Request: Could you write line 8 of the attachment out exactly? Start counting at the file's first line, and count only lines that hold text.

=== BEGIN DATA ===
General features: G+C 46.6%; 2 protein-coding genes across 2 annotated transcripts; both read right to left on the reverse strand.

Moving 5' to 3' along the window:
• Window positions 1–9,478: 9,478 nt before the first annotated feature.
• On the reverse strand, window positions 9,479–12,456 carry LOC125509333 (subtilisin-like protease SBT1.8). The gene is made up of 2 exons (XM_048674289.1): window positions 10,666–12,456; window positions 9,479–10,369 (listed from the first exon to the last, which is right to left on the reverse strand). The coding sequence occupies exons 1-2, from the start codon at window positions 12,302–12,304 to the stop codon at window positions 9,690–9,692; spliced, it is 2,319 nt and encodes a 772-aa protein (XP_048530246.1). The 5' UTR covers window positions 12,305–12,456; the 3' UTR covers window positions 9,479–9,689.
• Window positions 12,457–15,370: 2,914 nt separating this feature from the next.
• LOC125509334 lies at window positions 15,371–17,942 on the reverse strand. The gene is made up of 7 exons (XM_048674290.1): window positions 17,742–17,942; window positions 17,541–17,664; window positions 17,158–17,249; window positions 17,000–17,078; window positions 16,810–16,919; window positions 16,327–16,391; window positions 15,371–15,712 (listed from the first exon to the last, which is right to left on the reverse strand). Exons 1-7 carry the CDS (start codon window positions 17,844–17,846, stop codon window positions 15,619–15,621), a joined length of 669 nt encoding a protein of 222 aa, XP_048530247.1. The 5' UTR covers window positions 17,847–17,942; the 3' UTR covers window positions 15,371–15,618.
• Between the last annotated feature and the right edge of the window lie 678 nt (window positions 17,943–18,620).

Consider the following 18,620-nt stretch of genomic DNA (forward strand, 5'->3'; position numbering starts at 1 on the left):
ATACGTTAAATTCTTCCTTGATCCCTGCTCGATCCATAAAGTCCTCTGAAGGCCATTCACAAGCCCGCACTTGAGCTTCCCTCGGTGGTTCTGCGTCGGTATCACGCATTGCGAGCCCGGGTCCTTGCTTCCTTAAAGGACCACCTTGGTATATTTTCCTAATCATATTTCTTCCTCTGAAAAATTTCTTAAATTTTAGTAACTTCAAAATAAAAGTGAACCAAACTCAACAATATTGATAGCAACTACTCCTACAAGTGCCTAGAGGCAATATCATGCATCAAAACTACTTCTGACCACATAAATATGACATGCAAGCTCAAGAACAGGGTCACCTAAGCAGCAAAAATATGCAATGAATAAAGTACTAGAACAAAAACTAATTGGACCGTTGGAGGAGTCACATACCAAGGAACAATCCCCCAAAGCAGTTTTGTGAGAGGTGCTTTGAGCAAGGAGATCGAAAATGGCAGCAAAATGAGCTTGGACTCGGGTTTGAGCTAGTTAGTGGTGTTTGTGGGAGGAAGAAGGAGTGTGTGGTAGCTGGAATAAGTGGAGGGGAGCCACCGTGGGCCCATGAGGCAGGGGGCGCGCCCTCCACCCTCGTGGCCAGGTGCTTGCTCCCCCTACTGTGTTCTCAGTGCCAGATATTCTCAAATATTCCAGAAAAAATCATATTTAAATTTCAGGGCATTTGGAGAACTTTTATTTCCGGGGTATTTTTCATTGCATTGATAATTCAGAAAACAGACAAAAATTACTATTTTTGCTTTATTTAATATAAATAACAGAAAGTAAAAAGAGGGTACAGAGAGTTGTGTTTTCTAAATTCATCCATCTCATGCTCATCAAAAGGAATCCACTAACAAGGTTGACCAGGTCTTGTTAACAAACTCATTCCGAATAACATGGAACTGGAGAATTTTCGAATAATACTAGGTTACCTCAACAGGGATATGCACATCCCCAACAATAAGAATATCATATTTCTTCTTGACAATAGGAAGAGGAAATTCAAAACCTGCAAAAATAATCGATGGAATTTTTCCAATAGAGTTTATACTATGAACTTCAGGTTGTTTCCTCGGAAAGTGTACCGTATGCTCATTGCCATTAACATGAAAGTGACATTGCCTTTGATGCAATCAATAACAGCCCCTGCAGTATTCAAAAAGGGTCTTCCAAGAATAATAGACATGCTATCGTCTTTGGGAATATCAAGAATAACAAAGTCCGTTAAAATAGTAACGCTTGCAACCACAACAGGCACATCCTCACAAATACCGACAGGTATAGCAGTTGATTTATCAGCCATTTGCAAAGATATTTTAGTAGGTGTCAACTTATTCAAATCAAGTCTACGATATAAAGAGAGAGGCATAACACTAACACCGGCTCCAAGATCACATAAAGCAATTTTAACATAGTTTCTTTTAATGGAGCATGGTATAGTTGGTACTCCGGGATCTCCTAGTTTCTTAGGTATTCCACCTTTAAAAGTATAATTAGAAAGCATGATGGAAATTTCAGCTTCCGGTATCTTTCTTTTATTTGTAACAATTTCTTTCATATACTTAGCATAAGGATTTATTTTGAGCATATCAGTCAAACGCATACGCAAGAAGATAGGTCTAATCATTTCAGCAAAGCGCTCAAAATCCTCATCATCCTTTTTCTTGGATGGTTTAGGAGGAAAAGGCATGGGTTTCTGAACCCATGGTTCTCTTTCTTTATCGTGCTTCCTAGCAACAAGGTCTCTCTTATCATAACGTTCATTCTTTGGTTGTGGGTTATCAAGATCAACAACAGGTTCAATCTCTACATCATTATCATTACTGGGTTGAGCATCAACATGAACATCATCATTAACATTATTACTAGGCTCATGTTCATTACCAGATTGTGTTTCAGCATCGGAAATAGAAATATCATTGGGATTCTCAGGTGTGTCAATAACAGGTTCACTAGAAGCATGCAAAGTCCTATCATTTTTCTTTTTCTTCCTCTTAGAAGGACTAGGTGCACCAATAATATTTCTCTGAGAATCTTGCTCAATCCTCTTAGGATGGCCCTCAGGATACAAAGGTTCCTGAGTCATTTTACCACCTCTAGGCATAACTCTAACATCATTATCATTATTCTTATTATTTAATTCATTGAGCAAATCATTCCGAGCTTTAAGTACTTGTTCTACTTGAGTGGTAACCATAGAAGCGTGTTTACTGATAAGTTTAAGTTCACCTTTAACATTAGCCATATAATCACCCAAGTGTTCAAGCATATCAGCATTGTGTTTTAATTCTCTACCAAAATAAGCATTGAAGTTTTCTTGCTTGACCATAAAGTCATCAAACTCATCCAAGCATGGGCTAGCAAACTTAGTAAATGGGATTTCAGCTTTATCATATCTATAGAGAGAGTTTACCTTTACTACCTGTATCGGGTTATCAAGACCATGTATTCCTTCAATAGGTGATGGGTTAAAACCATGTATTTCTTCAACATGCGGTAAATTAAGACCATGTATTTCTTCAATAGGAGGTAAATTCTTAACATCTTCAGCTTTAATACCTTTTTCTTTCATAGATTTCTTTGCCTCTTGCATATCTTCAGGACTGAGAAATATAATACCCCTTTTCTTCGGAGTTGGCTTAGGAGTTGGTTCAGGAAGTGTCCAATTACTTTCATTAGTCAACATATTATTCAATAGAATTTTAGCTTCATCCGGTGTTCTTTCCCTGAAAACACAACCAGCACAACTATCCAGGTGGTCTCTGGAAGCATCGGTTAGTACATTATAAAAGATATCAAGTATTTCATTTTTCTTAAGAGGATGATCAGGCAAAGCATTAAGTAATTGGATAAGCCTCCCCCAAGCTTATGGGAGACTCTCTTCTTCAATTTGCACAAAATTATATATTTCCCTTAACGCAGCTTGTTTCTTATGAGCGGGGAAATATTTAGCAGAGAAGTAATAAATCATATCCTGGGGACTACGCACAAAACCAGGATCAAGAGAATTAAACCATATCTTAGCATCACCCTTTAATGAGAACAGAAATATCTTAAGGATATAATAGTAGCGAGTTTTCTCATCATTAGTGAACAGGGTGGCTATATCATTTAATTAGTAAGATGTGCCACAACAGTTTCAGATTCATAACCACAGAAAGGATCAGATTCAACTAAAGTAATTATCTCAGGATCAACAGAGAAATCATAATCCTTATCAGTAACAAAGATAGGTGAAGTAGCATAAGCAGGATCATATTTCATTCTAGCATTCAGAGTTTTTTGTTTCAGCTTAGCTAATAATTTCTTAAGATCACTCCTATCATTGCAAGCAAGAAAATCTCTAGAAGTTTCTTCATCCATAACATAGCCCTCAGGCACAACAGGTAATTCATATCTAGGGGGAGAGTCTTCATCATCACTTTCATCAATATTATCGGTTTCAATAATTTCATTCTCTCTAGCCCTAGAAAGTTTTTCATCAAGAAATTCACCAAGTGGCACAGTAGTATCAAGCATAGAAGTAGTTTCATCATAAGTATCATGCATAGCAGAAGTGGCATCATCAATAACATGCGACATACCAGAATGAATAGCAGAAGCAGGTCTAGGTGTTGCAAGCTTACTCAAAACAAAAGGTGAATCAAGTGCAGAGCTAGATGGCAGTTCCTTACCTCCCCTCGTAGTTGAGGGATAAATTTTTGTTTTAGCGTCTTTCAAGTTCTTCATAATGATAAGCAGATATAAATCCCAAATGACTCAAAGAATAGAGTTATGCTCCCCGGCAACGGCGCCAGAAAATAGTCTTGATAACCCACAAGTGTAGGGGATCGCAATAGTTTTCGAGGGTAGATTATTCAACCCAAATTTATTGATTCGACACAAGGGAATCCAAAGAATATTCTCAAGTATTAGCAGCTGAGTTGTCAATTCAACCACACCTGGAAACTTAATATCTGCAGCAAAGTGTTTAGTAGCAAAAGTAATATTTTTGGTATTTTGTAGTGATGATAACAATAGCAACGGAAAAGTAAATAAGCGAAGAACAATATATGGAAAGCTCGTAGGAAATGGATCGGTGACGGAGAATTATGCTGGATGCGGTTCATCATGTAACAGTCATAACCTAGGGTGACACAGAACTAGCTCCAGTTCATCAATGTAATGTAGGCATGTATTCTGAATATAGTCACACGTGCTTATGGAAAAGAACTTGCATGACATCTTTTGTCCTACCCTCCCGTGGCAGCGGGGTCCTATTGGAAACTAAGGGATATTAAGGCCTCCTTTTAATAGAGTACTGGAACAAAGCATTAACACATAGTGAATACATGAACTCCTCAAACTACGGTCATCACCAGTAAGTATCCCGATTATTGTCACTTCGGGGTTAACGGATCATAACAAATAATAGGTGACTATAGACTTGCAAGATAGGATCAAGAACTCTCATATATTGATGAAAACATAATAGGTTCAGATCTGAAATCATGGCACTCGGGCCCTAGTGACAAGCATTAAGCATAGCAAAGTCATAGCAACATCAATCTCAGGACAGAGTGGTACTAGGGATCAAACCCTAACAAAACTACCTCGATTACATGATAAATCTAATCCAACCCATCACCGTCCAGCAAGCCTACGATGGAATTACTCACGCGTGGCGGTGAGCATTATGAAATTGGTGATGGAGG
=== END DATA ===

Consider the following 18,620-nt stretch of genomic DNA (forward strand, 5'->3'; position numbering starts at 1 on the left):